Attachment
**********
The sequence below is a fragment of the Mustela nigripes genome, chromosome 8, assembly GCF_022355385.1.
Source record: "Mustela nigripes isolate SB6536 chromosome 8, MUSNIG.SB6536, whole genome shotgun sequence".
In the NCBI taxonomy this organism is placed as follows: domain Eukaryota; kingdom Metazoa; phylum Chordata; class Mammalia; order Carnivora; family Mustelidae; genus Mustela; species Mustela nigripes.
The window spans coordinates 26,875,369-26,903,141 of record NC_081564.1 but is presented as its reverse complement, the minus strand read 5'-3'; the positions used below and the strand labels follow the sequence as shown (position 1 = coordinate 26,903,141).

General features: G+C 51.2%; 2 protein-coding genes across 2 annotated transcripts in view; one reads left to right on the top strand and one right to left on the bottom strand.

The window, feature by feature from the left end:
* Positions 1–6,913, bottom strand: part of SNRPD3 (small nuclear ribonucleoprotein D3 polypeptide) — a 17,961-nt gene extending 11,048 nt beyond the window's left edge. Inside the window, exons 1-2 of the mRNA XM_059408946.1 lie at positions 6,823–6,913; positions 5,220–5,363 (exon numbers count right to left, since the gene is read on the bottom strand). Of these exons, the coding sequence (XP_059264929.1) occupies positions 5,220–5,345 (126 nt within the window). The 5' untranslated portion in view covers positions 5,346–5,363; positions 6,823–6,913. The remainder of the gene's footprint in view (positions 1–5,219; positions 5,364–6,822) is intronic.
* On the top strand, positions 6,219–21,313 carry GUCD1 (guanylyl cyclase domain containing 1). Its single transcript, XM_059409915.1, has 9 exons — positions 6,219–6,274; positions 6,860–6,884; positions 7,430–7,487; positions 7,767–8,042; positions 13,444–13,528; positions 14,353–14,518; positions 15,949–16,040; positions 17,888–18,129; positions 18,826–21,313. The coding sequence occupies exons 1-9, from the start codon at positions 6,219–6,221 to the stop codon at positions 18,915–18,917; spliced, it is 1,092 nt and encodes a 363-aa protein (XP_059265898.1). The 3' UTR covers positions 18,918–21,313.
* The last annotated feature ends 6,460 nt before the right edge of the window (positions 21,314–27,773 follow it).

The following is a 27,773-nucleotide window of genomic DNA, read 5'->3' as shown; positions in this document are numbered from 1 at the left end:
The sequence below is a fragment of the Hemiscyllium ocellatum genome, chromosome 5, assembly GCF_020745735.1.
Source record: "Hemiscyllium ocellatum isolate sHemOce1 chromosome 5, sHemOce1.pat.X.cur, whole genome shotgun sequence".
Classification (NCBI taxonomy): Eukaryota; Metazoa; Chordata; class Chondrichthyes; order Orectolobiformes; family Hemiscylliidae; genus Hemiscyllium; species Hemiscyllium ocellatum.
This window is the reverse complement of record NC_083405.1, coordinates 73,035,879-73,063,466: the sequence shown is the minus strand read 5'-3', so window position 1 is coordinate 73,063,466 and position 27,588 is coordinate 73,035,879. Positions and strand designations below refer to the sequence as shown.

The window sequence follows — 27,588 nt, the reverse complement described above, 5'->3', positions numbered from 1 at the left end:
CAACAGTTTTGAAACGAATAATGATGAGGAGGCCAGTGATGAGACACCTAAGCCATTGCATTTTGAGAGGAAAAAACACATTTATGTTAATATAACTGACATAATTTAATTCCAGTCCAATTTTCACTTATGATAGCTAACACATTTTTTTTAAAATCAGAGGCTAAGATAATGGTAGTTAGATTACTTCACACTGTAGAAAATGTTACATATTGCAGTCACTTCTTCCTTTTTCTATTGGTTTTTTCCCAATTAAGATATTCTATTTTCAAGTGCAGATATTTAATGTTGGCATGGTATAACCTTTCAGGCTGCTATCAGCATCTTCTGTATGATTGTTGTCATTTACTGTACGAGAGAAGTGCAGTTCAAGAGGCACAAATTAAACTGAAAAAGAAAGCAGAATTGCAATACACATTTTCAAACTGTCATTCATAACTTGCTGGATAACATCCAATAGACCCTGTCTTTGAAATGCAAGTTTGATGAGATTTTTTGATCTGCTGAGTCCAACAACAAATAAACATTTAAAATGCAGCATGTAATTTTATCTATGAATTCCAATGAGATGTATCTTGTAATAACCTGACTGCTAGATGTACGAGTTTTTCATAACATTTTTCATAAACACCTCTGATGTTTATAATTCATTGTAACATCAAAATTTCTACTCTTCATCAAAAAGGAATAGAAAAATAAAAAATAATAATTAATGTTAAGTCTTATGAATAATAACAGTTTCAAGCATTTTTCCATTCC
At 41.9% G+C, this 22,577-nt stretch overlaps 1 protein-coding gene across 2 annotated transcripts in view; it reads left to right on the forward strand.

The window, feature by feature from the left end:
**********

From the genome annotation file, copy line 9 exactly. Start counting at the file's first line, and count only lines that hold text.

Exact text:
* The last annotated feature ends 6,460 nt before the right edge of the window (positions 21,314–27,773 follow it).